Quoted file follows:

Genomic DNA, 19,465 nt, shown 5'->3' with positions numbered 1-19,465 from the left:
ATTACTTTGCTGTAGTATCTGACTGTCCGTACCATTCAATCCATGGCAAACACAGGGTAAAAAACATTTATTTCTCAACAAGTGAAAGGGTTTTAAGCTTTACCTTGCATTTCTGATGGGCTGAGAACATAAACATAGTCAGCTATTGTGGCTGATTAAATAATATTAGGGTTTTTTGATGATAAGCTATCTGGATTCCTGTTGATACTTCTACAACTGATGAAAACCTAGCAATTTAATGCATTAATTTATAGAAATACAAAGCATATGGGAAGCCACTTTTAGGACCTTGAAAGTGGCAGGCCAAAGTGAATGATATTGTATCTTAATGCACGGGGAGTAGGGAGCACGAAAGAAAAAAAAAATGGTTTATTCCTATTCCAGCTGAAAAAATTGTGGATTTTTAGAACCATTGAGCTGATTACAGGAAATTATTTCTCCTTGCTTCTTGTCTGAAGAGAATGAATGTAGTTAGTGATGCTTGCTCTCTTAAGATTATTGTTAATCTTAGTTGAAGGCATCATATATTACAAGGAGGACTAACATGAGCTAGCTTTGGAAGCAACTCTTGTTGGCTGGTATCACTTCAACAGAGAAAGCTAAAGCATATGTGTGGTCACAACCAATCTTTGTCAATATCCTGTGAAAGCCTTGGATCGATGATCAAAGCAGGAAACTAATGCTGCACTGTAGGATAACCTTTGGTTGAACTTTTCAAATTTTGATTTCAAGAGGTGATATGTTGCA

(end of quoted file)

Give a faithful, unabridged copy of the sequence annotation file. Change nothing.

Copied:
Genomic DNA, 19,465 nt, shown 5'->3' with positions numbered 1-19,465 from the left:
ATTACTTTGCTGTAGTATCTGACTGTCCGTACCATTCAATCCATGGCAAACACAGGGTAAAAAACATTTATTTCTCAACAAGTGAAAGGGTTTTAAGCTTTACCTTGCATTTCTGATGGGCTGAGAACATAAACATAGTCAGCTATTGTGGCTGATTAAATAATATTAGGGTTTTTTGATGATAAGCTATCTGGATTCCTGTTGATACTTCTACAACTGATGAAAACCTAGCAATTTAATGCATTAATTTATAGAAATACAAAGCATATGGGAAGCCACTTTTAGGACCTTGAAAGTGGCAGGCCAAAGTGAATGATATTGTATCTTAATGCACGGGGAGTAGGGAGCACGAAAGAAAAAAAAAATGGTTTATTCCTATTCCAGCTGAAAAAATTGTGGATTTTTAGAACCATTGAGCTGATTACAGGAAATTATTTCTCCTTGCTTCTTGTCTGAAGAGAATGAATGTAGTTAGTGATGCTTGCTCTCTTAAGATTATTGTTAATCTTAGTTGAAGGCATCATATATTACAAGGAGGACTAACATGAGCTAGCTTTGGAAGCAACTCTTGTTGGCTGGTATCACTTCAACAGAGAAAGCTAAAGCATATGTGTGGTCACAACCAATCTTTGTCAATATCCTGTGAAAGCCTTGGATCGATGATCAAAGCAGGAAACTAATGCTGCACTGTAGGATAACCTTTGGTTGAACTTTTCAAATTTTGATTTCAAGAGGTGATATGTTGCA